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Upcoming food truck rally in Gainesville will benefit Afghan and Haitian refugees

Hundreds flock for a food truck rally hosted at High Dive. The venue was the first to host a food truck rally in Gainesville in January 2013. Each event attracts about 2,000 to 3,000 people to the food truck culture
Hundreds flock for a food truck rally hosted at High Dive. The venue was the first to host a food truck rally in Gainesville in January 2013. Each event attracts about 2,000 to 3,000 people to the food truck culture

An upcoming food truck rally will be raising funds to support Afghan and Haitian refugees living in Gainesville.

The Original Gainesville Food Truck Rally, which will be held on Saturday starting at 4 p.m., will benefit Welcoming Gainesville and Alachua County, an organization that aims to eliminate prejudice, celebrate diversity and help newcomers to the community. The event, sponsored by the University of Florida College of Pharmacy, will have a free concert at High Dive, about 10 food trucks and a cultural student talent show.

Madiha Ali, a UF pharmacy student, said she reached out to Welcoming Gainesville and High Dive to fundraise for a reestablishment agency for refugees who want to settle in Gainesville.

"We wanted to find a way to benefit the global community on a local scale,” she said. “And when we found Welcoming Gainesville, we aligned with their mission, values and energy.”

Before the COVID-19 pandemic, the UF College of Pharmacy hosted a charity event called the Global Gala that benefits the college's medical service trips, Ali said. The college decided to refocus its efforts this year through the food truck rally.

"Due to COVID, we wanted the event to be outside and a little more casual to keep it in line with the local vibe," she said. "High Dive was really happy to have Welcoming Gainesville and us as the beneficiaries for their March food truck rally.”

The food truck rally, which has been hosted for nine years, has raised tens of thousands of dollars for local charities, according to High Dive facility and events manager Pat Lavery. The live music venue chooses a different charity each year. The goal is to raise about $2,000 for Welcoming Gainesville this year. 

Barbara McDade Gordon, the president of Welcoming Gainesville, said she is grateful the pharmacy students chose the group to be the beneficiary organization for the event. Most of the proceeds will go to the three Afghan and Haitian families who moved to the city last fall.

"We don't care how much or how little it is,” she said. “We are simply delighted that we got plugged into this network.”

The organization has worked with newcomers from all over the world, including Afghanistan, Iraq and Mexico, McDade Gordon said. It collaborates with city and county governments and local businesses to develop programs, policies and opportunities that empower immigrants and refugees.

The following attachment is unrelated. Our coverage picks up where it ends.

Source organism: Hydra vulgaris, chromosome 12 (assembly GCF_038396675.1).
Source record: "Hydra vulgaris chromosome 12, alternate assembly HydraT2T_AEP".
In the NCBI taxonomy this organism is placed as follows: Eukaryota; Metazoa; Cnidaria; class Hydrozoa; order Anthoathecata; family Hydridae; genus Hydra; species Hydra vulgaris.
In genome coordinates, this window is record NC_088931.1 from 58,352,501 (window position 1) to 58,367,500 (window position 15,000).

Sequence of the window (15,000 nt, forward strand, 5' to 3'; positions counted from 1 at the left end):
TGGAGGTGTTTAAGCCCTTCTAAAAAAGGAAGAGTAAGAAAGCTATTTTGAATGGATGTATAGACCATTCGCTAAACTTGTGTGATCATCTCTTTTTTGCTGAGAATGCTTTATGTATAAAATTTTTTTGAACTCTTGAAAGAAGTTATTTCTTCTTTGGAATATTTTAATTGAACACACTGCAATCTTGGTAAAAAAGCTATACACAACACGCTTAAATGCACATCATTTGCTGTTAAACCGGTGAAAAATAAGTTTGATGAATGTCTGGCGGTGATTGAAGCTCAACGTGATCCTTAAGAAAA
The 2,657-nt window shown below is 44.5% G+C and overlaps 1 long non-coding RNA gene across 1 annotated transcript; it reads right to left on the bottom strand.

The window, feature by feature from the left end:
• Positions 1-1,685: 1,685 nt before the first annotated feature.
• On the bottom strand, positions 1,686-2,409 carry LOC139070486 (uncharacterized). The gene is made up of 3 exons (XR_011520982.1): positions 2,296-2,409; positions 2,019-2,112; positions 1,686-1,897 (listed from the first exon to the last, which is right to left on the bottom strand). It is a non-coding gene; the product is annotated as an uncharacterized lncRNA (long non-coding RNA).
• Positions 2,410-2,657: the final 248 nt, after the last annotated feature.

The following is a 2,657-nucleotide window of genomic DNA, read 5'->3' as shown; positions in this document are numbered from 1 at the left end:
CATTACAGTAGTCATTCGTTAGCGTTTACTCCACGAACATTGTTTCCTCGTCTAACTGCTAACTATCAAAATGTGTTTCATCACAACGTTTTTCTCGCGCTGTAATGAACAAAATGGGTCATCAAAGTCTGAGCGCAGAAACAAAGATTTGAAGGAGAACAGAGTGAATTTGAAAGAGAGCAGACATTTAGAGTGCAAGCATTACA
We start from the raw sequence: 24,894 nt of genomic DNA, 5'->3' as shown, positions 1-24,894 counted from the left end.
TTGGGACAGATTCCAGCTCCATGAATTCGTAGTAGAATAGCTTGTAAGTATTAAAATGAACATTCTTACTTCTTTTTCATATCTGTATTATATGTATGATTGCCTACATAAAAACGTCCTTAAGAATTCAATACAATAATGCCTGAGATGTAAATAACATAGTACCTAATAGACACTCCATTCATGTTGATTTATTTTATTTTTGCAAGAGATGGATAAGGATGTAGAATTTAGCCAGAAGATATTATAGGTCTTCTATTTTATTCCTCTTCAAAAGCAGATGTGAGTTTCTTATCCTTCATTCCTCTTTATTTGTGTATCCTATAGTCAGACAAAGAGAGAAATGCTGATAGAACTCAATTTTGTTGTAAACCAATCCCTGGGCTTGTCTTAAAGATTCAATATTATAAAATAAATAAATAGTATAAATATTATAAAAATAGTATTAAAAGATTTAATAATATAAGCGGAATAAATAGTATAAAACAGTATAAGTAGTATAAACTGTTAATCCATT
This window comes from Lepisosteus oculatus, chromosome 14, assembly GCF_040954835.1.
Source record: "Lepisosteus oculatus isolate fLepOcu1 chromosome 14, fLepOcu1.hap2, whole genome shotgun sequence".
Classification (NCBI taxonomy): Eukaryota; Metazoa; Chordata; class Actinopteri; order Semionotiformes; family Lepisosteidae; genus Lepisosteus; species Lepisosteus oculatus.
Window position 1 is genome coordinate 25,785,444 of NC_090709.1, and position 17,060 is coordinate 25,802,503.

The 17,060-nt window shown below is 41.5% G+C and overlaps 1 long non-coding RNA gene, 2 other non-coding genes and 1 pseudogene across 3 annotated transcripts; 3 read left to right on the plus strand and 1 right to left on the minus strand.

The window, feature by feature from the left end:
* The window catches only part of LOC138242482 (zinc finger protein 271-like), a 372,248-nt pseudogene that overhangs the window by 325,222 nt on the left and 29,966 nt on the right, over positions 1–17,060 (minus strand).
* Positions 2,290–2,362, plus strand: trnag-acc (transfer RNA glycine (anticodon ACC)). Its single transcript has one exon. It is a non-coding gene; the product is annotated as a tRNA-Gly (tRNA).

“Welcoming Gainesville is a small organization made up of only 11 board of directors," she said. "We serve as a catalyst and a collaborator with the other programs here in town that have greater resources.”     

One of Welcoming Gainesville's main goals is revitalizing its language conversation program, in which people who speak one language are matched with English speakers, McDade Gordon said. The project aims to create connections and provide English speakers with an opportunity to learn about a different culture and another language. 

Gainesville Commissioner David Arreola, who is one of four candidates to have filed to run for mayor later this year, previously worked with Welcoming Gainesville’s initiatives.

The organization, which began as an independent venture, joined the Welcoming America network to promote more immigrant-inclusive policies and provide a space for people to share ideas about how the community can support international students and immigrants, Arreola said. 

He said he wants to focus his campaign on inclusive policies, especially improving police interactions with speakers of other languages.

"Some police officers were using Google translate to try to speak with folks in another language, which was obviously not effective," he said. "So we put a lot of effort into getting a collaborative conversation going between the police department and the representatives of the immigrant community such as Welcoming Gainesville."

Arreola also said he hopes to establish an international center, which would house community programs and help new arrivals acclimate to Gainesville.

"I want it to be a place where folks can house international visitors,” he said. “Whether it's for business or whether it's just family, and have a space where they can collaborate."

Jacqueline is a reporter for WUFT News who can be reached by calling 352-392-6397 or emailing